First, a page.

The American version of the Santa Claus figure received its inspiration and its name from the Dutch legend of Sinter Klaas,

brought by settlers to New York in the 17th century.
 As early as 1773 the name appeared in the American press as "St. A Claus,"
but it was the popular author Washington Irving who gave Americans their first detailed information about the Dutch version of Saint Nicholas.
 In his History of New York, published in 1809 under the pseudonym Diedrich Knickerbocker, Irving described the arrival of the saint on horseback
(unaccompanied by Black Peter) each Eve of Saint Nicholas.
The American image of Santa Claus was further elaborated by illustrator Thomas Nast,

 who depicted a rotund Santa for Christmas issues of Harper's magazine from the 1860s to the 1880s.
Nast added such details as Santa's workshop at the North Pole and Santa's list of the good and bad children of the world.
 A human-sized version of Santa Claus, rather than the elf of Moore's poem,

was depicted in a series of illustrations for Coca-Cola advertisements introduced in 1931 that introduced and made the red Santa Suits an icon.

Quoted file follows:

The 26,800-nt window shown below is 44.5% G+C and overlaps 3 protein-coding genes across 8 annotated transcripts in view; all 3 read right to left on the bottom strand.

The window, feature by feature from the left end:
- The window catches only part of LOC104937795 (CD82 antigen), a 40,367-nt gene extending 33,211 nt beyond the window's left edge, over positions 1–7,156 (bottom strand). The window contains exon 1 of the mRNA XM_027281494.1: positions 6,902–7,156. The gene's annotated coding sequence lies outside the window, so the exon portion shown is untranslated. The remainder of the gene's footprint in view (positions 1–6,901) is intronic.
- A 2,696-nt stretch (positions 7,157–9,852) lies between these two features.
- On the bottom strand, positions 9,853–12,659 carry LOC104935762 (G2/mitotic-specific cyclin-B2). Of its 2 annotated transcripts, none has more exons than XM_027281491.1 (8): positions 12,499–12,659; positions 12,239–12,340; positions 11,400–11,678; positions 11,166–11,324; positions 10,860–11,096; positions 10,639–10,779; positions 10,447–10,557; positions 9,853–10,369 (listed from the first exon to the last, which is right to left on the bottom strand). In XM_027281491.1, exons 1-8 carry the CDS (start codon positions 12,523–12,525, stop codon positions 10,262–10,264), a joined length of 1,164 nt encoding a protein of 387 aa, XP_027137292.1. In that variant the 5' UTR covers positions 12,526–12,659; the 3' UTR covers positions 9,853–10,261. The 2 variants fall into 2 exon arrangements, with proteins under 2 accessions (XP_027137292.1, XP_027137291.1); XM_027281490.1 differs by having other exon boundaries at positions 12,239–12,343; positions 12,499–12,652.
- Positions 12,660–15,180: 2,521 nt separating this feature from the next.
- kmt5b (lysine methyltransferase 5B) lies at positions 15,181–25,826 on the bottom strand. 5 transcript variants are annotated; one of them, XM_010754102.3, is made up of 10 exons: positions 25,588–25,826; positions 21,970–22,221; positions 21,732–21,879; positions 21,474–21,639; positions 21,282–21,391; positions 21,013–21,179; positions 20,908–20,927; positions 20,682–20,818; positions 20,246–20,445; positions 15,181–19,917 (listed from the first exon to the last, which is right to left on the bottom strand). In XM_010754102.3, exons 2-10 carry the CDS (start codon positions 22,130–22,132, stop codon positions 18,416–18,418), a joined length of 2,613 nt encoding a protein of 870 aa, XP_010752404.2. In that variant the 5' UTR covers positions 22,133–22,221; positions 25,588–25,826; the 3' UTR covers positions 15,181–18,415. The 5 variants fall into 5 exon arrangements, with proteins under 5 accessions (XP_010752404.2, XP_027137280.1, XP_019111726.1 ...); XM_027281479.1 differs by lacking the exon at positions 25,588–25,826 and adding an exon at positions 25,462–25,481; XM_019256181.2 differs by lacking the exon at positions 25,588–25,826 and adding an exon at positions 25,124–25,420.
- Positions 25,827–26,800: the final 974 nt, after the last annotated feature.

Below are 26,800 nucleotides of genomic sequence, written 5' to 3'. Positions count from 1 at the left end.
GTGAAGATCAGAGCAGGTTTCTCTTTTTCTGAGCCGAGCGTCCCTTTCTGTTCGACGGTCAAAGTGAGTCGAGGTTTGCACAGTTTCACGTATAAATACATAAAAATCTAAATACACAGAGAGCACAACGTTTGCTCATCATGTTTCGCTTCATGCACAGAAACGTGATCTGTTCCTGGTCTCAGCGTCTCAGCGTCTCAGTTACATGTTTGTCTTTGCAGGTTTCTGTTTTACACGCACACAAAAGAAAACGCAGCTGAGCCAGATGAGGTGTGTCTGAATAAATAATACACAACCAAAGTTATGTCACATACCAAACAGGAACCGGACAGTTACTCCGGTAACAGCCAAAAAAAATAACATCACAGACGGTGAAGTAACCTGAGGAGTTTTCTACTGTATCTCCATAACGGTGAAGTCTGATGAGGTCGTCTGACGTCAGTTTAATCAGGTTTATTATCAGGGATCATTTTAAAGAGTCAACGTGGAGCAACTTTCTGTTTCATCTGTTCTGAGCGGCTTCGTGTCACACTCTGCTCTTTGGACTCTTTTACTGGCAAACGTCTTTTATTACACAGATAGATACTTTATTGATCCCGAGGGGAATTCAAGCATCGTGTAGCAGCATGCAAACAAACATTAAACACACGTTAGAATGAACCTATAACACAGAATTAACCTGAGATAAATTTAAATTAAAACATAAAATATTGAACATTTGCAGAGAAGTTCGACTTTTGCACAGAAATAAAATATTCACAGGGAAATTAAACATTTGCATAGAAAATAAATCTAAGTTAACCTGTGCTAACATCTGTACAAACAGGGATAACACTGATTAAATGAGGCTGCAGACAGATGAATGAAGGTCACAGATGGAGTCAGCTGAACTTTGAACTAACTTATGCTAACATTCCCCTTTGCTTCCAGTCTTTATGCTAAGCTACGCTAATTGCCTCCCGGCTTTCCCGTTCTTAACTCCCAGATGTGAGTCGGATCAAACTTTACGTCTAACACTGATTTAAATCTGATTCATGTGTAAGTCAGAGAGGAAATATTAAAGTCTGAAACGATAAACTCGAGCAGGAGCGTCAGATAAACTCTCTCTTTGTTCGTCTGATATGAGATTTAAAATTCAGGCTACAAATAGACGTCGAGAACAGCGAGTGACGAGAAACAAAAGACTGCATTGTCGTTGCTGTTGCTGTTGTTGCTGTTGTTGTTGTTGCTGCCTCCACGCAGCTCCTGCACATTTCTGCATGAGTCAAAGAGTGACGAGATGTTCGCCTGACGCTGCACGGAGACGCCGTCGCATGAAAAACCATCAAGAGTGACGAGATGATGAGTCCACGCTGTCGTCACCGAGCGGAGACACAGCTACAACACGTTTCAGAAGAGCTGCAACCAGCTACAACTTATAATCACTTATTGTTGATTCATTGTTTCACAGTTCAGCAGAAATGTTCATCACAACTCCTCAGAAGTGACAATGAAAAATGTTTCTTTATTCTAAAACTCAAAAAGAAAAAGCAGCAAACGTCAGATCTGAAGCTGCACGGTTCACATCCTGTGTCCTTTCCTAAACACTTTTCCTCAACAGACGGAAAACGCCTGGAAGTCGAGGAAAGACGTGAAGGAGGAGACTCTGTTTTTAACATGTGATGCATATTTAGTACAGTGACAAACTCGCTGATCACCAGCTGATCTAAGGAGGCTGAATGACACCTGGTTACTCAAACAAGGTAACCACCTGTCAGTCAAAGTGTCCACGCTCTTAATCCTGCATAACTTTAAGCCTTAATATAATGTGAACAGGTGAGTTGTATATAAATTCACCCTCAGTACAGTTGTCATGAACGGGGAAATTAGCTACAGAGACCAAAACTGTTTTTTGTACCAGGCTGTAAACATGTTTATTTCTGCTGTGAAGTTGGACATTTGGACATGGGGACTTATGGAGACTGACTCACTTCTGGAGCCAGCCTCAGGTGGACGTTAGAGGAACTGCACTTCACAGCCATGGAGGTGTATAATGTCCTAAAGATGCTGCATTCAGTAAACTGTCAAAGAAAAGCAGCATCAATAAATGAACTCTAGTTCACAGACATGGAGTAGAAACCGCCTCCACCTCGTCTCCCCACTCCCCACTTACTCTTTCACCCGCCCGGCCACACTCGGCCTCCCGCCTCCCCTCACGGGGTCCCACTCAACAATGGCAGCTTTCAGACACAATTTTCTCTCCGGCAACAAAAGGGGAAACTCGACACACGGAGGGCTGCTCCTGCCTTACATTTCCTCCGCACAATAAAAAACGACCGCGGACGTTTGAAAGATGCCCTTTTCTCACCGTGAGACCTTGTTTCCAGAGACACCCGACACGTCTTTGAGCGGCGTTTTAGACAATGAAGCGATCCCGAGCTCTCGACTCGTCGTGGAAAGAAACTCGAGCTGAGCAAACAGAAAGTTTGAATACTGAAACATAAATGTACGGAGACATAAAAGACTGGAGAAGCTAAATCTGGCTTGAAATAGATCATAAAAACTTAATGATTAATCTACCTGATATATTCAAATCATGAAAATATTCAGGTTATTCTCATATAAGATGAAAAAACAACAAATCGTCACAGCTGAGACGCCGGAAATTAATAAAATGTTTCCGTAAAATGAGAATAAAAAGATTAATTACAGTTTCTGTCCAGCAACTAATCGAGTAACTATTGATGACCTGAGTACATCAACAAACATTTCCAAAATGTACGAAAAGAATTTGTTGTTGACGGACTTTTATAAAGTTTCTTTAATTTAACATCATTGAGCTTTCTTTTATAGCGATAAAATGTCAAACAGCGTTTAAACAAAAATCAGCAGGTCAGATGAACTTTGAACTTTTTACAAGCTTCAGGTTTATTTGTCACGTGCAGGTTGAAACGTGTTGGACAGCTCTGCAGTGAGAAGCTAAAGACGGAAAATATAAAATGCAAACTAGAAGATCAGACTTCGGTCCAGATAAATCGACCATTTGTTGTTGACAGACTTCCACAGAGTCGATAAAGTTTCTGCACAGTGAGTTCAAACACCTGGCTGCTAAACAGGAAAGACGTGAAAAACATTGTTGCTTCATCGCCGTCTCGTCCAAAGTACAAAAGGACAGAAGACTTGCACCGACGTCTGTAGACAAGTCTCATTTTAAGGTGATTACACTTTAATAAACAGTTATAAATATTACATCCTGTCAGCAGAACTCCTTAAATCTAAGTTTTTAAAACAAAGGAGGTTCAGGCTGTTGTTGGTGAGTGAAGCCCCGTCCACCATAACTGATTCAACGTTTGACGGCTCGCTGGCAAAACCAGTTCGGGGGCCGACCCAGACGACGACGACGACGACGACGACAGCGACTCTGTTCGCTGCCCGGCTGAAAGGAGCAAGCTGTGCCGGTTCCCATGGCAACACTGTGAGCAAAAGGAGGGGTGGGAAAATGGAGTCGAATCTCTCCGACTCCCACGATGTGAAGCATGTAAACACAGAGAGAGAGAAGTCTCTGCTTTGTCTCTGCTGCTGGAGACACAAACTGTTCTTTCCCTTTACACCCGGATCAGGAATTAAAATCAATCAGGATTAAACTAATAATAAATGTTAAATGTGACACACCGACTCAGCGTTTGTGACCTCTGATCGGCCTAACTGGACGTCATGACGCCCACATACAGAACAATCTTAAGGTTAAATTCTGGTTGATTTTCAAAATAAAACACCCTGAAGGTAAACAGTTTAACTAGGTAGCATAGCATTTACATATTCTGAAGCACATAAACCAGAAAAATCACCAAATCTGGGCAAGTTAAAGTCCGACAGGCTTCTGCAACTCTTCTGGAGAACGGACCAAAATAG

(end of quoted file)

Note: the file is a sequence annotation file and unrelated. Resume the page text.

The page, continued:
In modern versions of the Santa Claus legend, only his toy-shop workers are elves. Rudolph, the ninth reindeer, with a red and shiny nose,
was invented in 1939 by an advertising writer for the Montgomery Ward Company.
 In looking for the historical roots of Santa Claus, one must go very deep in the past.
 One discovers that Santa Claus as we know him is a combination of many different legends and mythical creatures.

 The basis for the Christian-era Santa Claus is Bishop Nicholas of Smyrna (Izmir), in what is now Turkey.
 Nicholas lived in the 4th century A.D. He was very rich, generous, and loving toward children.
 Often he gave joy to poor children by throwing gifts in through their windows.